Class cancellations policy changes recommended

Unfamiliar technology may have hindered courses from meeting the required number of 15 enrolled students, resulting in closed class sections, school administrators said.

However, leaders in the Academic Senate are revisiting a recommendation by the Academic Policy Community (APC) that will decide whether their concerns about the current policy will go to administration for consideration.

Vice President of the APC Adrian Youhanna explained the process for the initial discussion regarding the Notion Proposal document on class cancellation that was put forth by the senate members.

“The APC voted unanimously in favor of the Notion Proposal, which states that our recommendation is that classes with 10 or more students enrolled remain open until the end of the first week of the semester,” Youhanna said.  “The culture needs to change. Students have to add classes.”

Vice President of Academic Affairs Sheri Berger said administration seeks to optimize resources for student needs and success. However, low enrollment indicates that specific courses that don’t fulfill the requirement are not needed.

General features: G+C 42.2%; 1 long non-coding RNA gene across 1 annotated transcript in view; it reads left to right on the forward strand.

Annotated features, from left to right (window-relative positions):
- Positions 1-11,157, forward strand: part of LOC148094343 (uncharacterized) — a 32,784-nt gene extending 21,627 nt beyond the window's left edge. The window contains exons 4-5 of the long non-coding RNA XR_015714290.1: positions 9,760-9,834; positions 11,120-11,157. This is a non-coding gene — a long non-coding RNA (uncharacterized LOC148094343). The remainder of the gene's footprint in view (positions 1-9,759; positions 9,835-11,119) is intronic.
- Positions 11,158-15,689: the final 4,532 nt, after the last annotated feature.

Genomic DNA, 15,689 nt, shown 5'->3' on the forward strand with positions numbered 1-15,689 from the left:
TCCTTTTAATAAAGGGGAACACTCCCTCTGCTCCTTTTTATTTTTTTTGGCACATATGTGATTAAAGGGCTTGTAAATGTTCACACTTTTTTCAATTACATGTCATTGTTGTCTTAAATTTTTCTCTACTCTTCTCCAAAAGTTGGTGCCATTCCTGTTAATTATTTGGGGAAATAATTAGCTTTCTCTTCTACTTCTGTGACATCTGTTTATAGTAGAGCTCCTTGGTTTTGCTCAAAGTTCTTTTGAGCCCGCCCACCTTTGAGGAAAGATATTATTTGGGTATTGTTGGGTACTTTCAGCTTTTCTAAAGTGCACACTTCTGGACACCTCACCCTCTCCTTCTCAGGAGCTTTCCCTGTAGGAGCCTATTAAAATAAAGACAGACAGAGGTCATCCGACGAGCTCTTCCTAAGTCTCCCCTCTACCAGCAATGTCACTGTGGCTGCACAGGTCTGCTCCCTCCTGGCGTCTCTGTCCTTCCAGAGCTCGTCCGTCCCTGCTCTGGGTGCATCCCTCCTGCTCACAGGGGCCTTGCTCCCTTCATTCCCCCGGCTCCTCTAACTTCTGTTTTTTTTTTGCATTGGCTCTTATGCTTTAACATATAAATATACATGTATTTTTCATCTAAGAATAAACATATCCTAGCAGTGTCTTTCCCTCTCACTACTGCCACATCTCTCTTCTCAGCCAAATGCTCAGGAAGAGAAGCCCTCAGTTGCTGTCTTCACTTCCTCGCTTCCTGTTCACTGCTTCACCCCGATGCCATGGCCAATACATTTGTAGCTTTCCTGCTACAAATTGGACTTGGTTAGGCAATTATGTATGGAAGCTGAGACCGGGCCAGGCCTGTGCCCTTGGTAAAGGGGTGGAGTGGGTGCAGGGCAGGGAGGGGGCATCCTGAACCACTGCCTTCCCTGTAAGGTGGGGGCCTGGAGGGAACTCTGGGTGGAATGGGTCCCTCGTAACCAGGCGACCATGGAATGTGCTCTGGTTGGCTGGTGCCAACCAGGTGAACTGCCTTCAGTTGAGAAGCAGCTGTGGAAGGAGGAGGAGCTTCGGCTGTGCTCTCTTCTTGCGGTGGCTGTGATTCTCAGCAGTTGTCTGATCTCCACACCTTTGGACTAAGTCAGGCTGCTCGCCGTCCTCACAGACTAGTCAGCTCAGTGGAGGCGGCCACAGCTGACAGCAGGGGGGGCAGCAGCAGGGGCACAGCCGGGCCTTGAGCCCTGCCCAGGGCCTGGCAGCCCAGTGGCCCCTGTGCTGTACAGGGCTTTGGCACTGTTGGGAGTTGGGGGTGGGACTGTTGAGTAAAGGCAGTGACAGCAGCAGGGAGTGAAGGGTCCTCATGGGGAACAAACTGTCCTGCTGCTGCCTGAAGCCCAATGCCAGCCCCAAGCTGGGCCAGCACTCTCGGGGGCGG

“To change the policy, students would need to sign up early for their classes,” Berger said. “It will show us that there is a high demand for the class, and we will keep it open.”

Berger said that if the class has very few students, the class would be canceled but new classes would be opened to meet student demand.

“Sometimes, we don’t cancel classes because it is required for students to meet their goals,” Berger said. “We have a limited amount of resources, and we seek to make the most of it for the students.”

Yohanna said that the current policy and problems with the student information system caused faculty members to cancel classes that were under the 15 student mark. The impact trickled down into other sections that were already full.

“I had students knocking on doors, wanting to add those classes already in high capacity,” Youhanna said. “I had a class that had 14 students, I had to cancel, but it could have easily been filled.”

Communications studies instructor Barbara Anderson said the APC decided to handle the situation and  make a change.  

Anderson said that before school began, there were concerns that some classes did not have the same enrollment numbers that they would typically have at that point during the summer.

“It is never ideal to cancel a class, because ideally, all the classes fill, but unfortunately that didn’t happen. There was a concern that was discussed at the senate for a resolution,” Anderson said. “What they were suggesting is that if we could wait until after the semester starts then students have time to add classes.”